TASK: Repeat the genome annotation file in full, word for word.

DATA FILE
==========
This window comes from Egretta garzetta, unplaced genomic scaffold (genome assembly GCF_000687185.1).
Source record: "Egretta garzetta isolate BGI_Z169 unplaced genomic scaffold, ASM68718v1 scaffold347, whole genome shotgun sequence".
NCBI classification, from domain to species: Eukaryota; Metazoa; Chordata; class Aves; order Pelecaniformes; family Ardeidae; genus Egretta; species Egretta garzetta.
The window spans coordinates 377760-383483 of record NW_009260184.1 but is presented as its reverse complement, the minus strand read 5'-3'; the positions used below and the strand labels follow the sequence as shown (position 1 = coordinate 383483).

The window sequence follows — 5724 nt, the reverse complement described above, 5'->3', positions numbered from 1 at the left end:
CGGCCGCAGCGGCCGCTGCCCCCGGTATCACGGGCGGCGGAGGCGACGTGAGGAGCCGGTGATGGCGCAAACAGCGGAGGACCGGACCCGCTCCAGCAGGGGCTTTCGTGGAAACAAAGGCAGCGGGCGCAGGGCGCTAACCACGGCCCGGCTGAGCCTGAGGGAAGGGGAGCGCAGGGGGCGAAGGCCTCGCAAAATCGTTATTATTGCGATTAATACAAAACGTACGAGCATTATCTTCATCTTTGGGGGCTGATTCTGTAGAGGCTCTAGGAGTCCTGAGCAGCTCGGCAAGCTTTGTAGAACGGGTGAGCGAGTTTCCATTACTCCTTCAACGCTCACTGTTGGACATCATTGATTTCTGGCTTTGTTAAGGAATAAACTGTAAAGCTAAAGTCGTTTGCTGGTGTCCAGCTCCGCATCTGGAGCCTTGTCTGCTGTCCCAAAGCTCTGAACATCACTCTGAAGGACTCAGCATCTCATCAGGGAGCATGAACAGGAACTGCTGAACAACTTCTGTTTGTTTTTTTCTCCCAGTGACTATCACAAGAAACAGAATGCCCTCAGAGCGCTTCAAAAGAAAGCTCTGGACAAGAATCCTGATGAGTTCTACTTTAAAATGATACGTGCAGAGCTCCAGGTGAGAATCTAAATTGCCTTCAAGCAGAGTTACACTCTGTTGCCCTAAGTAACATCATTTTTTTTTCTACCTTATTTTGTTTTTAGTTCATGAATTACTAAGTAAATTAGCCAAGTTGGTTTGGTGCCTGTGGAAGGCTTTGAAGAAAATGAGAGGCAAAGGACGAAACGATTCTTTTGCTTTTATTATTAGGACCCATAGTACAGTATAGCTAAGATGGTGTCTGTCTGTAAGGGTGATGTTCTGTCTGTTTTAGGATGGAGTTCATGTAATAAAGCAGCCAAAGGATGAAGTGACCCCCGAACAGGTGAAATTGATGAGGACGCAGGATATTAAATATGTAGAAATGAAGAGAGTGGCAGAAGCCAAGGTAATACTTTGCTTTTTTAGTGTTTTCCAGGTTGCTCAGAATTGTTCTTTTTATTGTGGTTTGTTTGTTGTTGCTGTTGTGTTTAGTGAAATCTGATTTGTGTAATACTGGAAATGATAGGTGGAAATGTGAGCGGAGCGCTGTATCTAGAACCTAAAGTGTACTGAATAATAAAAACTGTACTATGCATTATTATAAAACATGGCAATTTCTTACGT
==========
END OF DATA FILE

This window comes from Egretta garzetta, unplaced genomic scaffold (genome assembly GCF_000687185.1).
Source record: "Egretta garzetta isolate BGI_Z169 unplaced genomic scaffold, ASM68718v1 scaffold347, whole genome shotgun sequence".
NCBI classification, from domain to species: Eukaryota; Metazoa; Chordata; class Aves; order Pelecaniformes; family Ardeidae; genus Egretta; species Egretta garzetta.
The window spans coordinates 377760-383483 of record NW_009260184.1 but is presented as its reverse complement, the minus strand read 5'-3'; the positions used below and the strand labels follow the sequence as shown (position 1 = coordinate 383483).

The window sequence follows — 5724 nt, the reverse complement described above, 5'->3', positions numbered from 1 at the left end:
CGGCCGCAGCGGCCGCTGCCCCCGGTATCACGGGCGGCGGAGGCGACGTGAGGAGCCGGTGATGGCGCAAACAGCGGAGGACCGGACCCGCTCCAGCAGGGGCTTTCGTGGAAACAAAGGCAGCGGGCGCAGGGCGCTAACCACGGCCCGGCTGAGCCTGAGGGAAGGGGAGCGCAGGGGGCGAAGGCCTCGCAAAATCGTTATTATTGCGATTAATACAAAACGTACGAGCATTATCTTCATCTTTGGGGGCTGATTCTGTAGAGGCTCTAGGAGTCCTGAGCAGCTCGGCAAGCTTTGTAGAACGGGTGAGCGAGTTTCCATTACTCCTTCAACGCTCACTGTTGGACATCATTGATTTCTGGCTTTGTTAAGGAATAAACTGTAAAGCTAAAGTCGTTTGCTGGTGTCCAGCTCCGCATCTGGAGCCTTGTCTGCTGTCCCAAAGCTCTGAACATCACTCTGAAGGACTCAGCATCTCATCAGGGAGCATGAACAGGAACTGCTGAACAACTTCTGTTTGTTTTTTTCTCCCAGTGACTATCACAAGAAACAGAATGCCCTCAGAGCGCTTCAAAAGAAAGCTCTGGACAAGAATCCTGATGAGTTCTACTTTAAAATGATACGTGCAGAGCTCCAGGTGAGAATCTAAATTGCCTTCAAGCAGAGTTACACTCTGTTGCCCTAAGTAACATCATTTTTTTTTCTACCTTATTTTGTTTTTAGTTCATGAATTACTAAGTAAATTAGCCAAGTTGGTTTGGTGCCTGTGGAAGGCTTTGAAGAAAATGAGAGGCAAAGGACGAAACGATTCTTTTGCTTTTATTATTAGGACCCATAGTACAGTATAGCTAAGATGGTGTCTGTCTGTAAGGGTGATGTTCTGTCTGTTTTAGGATGGAGTTCATGTAATAAAGCAGCCAAAGGATGAAGTGACCCCCGAACAGGTGAAATTGATGAGGACGCAGGATATTAAATATGTAGAAATGAAGAGAGTGGCAGAAGCCAAGGTAATACTTTGCTTTTTTAGTGTTTTCCAGGTTGCTCAGAATTGTTCTTTTTATTGTGGTTTGTTTGTTGTTGCTGTTGTGTTTAGTGAAATCTGATTTGTGTAATACTGGAAATGATAGGTGGAAATGTGAGCGGAGCGCTGTATCTAGAACCTAAAGTGTACTGAATAATAAAAACTGTACTATGCATTATTATAAAACATGGCAATTTCTTACGT